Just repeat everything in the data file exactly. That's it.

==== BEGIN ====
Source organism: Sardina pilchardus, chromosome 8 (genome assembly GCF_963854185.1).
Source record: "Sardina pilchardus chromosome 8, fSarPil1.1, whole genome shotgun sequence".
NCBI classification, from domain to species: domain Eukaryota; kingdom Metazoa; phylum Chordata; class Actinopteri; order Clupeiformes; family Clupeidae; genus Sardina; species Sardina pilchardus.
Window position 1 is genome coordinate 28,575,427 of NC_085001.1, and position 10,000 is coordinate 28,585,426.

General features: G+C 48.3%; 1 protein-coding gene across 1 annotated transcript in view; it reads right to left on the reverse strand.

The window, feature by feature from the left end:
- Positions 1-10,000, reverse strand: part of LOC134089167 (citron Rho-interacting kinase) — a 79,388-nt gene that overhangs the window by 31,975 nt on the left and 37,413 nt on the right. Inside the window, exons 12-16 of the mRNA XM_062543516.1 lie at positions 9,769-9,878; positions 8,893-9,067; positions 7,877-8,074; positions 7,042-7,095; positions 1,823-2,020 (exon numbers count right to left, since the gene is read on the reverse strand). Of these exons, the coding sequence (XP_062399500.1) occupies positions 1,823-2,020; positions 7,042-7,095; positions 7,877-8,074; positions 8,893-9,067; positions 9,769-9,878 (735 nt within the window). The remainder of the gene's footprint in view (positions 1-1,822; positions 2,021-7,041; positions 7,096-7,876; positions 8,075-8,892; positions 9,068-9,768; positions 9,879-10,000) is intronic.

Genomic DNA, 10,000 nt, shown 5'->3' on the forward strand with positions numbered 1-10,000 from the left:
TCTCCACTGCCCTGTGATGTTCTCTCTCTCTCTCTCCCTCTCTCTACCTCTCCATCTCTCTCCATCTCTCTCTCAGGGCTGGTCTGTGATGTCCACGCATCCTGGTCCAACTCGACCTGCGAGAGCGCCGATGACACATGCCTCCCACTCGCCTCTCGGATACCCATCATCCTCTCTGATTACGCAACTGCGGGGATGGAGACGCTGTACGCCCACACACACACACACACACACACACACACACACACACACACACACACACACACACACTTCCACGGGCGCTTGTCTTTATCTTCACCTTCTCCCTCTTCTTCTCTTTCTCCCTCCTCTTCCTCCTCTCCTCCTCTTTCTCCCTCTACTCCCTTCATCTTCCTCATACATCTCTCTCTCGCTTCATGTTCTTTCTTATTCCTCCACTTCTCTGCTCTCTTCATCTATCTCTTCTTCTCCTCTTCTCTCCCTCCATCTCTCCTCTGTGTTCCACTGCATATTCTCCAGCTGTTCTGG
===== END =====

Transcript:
Source organism: Sardina pilchardus, chromosome 8 (genome assembly GCF_963854185.1).
Source record: "Sardina pilchardus chromosome 8, fSarPil1.1, whole genome shotgun sequence".
NCBI classification, from domain to species: domain Eukaryota; kingdom Metazoa; phylum Chordata; class Actinopteri; order Clupeiformes; family Clupeidae; genus Sardina; species Sardina pilchardus.
Window position 1 is genome coordinate 28,575,427 of NC_085001.1, and position 10,000 is coordinate 28,585,426.

General features: G+C 48.3%; 1 protein-coding gene across 1 annotated transcript in view; it reads right to left on the reverse strand.

The window, feature by feature from the left end:
- Positions 1-10,000, reverse strand: part of LOC134089167 (citron Rho-interacting kinase) — a 79,388-nt gene that overhangs the window by 31,975 nt on the left and 37,413 nt on the right. Inside the window, exons 12-16 of the mRNA XM_062543516.1 lie at positions 9,769-9,878; positions 8,893-9,067; positions 7,877-8,074; positions 7,042-7,095; positions 1,823-2,020 (exon numbers count right to left, since the gene is read on the reverse strand). Of these exons, the coding sequence (XP_062399500.1) occupies positions 1,823-2,020; positions 7,042-7,095; positions 7,877-8,074; positions 8,893-9,067; positions 9,769-9,878 (735 nt within the window). The remainder of the gene's footprint in view (positions 1-1,822; positions 2,021-7,041; positions 7,096-7,876; positions 8,075-8,892; positions 9,068-9,768; positions 9,879-10,000) is intronic.

Genomic DNA, 10,000 nt, shown 5'->3' on the forward strand with positions numbered 1-10,000 from the left:
TCTCCACTGCCCTGTGATGTTCTCTCTCTCTCTCTCCCTCTCTCTACCTCTCCATCTCTCTCCATCTCTCTCTCAGGGCTGGTCTGTGATGTCCACGCATCCTGGTCCAACTCGACCTGCGAGAGCGCCGATGACACATGCCTCCCACTCGCCTCTCGGATACCCATCATCCTCTCTGATTACGCAACTGCGGGGATGGAGACGCTGTACGCCCACACACACACACACACACACACACACACACACACACACACACACACACACACACACTTCCACGGGCGCTTGTCTTTATCTTCACCTTCTCCCTCTTCTTCTCTTTCTCCCTCCTCTTCCTCCTCTCCTCCTCTTTCTCCCTCTACTCCCTTCATCTTCCTCATACATCTCTCTCTCGCTTCATGTTCTTTCTTATTCCTCCACTTCTCTGCTCTCTTCATCTATCTCTTCTTCTCCTCTTCTCTCCCTCCATCTCTCCTCTGTGTTCCACTGCATATTCTCCAGCTGTTCTGG